- The Washington Times - Monday, September 16, 2002

Excerpts from a sermon yesterday by the Rev. C.C. Campbell Gillon at Georgetown Presbyterian Church.
A recent PBS program about September 11 asked, "Where was God?" This is not a problem for atheists, but it is an acute problem for Christians, who cannot believe that God's purposes would include hatred and violence.
Let me spell out what the Scripture says about some of these issues. First, why do bad things happen to bad people and good things to good people? "Whatever a man sows, so shall he reap." This is the divine law.
Why do good things happen to bad people? The Scripture says, "God sends His sunshine and rain on the just and the unjust." This is the divine grace. And why do good people suffer? Here, the Scripture assures us of God's will: "In everything, God cooperates for good with those who love Him."
My commission as a preacher is to tell you the good news from this book and from my experience, that God is good despite happenings that seem to deny it. When we face individual losses, or the loss of thousands in one day at war, we have two reactions. One says God has nothing to do with the evil, and the other is to have a grievance against God.
This grievance in man's heart is what requires the reconciliation between man and God, a process that began in the Old Testament runs through the New. We read today from 2 Corinthians [5:10-21] about reconciliation. And now Paul tells us in 1 Timothy [2: 35] that Christ Jesus is the one mediator between God and humanity: "He sacrificed Himself to win freedom for all mankind." There is one God, yes, but what kind of God? We must look at the unfolding revelation in Christ.
The problem of innocent suffering is the thing that can most likely bring about unbelief. We learn this in the Old Testament book of Job. He is suffering, but he is not guilty. The question is, if such a good man as he can suffer, can he ever be reconciled with God? Job's friends come along and point out that it must be God's justice, and there must be some sin or guilt. But Job maintains his innocence and says, depending on the translation, "I know that my redeemer or my vindicator lives." Job cries to God but receives no help, and yet he believes someone will champion him in the last.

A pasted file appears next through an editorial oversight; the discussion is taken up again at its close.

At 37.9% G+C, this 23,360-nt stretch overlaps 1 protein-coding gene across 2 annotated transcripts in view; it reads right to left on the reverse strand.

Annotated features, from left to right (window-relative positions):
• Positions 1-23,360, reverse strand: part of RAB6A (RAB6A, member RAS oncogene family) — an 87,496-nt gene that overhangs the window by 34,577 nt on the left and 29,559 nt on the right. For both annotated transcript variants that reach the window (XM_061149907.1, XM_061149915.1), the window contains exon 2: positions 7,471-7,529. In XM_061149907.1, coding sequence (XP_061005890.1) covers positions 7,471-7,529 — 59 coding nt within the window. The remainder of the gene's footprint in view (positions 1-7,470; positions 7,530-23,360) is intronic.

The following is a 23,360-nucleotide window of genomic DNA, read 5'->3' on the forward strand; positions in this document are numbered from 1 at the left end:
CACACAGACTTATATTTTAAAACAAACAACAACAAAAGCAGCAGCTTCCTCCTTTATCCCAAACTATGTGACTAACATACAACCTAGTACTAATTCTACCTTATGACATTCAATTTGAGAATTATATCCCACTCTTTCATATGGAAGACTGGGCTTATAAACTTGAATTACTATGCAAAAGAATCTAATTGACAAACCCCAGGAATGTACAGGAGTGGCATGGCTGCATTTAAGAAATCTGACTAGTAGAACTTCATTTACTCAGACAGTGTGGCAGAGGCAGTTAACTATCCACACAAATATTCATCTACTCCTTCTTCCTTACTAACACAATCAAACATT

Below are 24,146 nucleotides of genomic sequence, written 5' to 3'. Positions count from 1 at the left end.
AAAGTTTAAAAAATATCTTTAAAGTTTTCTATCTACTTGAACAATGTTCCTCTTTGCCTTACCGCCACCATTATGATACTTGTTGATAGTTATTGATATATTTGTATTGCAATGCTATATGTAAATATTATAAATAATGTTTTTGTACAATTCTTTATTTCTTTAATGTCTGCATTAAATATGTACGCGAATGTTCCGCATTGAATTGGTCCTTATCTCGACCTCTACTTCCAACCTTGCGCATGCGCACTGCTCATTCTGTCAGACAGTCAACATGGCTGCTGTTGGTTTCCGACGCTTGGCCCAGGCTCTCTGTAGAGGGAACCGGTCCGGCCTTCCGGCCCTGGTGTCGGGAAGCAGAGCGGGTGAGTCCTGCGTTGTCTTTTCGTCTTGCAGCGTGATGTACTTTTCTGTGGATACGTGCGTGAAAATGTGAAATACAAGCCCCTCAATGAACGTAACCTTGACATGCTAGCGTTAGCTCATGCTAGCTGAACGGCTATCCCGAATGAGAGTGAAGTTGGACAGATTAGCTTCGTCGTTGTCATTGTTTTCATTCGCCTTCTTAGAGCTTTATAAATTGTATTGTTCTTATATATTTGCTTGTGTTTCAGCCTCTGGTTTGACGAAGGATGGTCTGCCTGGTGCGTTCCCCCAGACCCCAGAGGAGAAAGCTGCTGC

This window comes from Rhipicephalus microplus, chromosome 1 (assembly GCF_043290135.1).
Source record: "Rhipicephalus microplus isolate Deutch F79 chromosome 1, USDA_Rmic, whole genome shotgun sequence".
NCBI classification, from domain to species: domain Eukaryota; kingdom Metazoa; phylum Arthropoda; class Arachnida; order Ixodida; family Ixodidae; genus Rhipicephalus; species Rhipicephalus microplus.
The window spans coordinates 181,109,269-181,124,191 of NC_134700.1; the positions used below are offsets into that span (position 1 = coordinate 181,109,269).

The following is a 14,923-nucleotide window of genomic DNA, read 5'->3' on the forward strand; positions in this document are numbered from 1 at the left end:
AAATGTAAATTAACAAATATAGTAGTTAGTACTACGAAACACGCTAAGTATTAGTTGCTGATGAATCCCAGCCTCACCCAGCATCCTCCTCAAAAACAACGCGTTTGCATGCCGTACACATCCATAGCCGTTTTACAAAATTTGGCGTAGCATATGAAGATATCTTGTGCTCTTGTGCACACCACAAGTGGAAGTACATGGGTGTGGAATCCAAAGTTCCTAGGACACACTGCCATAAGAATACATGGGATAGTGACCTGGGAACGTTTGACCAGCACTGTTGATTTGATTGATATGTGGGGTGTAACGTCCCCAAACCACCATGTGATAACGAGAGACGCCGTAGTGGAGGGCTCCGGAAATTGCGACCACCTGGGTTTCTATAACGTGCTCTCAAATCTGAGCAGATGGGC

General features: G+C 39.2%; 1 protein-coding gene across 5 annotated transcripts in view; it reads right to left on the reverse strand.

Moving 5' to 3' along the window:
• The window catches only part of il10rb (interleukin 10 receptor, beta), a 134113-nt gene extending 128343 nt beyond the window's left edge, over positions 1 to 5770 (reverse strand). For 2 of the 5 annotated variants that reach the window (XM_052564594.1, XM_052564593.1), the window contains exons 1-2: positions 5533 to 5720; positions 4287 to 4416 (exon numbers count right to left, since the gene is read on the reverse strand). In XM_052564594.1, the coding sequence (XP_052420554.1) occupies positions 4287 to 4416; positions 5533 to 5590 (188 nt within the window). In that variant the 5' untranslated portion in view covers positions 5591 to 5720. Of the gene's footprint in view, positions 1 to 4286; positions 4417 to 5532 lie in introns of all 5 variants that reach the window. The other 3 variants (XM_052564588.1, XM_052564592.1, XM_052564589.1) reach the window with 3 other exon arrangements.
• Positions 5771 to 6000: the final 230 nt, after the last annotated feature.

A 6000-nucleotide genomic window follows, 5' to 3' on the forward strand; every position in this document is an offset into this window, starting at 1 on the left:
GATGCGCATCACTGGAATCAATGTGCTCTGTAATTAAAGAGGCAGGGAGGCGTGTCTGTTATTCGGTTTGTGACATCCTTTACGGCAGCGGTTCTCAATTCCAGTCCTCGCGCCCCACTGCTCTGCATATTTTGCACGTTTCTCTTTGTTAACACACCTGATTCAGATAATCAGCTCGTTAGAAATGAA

Job, of course, knew nothing about Jesus. So this was a great leap of faith on his part in the justice of God. He believed a champion had to come and vindicate His innocence. In ways, the assumption is that God is not well-disposed toward humanity, and someone must win back God's favor for us. This also sounds like God does not love the world. But the revelation of Christ tells us the opposite: He assures us again that God has always loved the world.
He came to mediate a new relationship between us and God, so we can see that God is not only just, but loving. "God so loved the world that He gave His only begotten son." That does not mean God started loving us then, but that He always has. Jesus is not here to champion us to an unfriendly God. He is the mediator come to reconcile us to a loving God.
Reconciliation in the New Testament is not like settling a dispute between enemies. It is the restoration of the relationship between God and humanity, which man had broken in the beginning by assuming a hostility in God that was never there. Sin is a distrust of God's purpose, an attitude of grievance against God. A doubting of God's goodness. When John the Baptist says the Lamb of God "takes away the sins of the world," that was not all the bad deeds, but that the basic feeling of grievance and distrust would be removed.
That came when God suffered along with us as a man on the cross. God can give no surer proof about His divine purpose for our good than this. Jesus died not so much to make us good, as to make us realize how good God is.
Next week: a sermon by the Rev. Kevin Wattles at Grace Evangelical Lutheran Church in Falls Church

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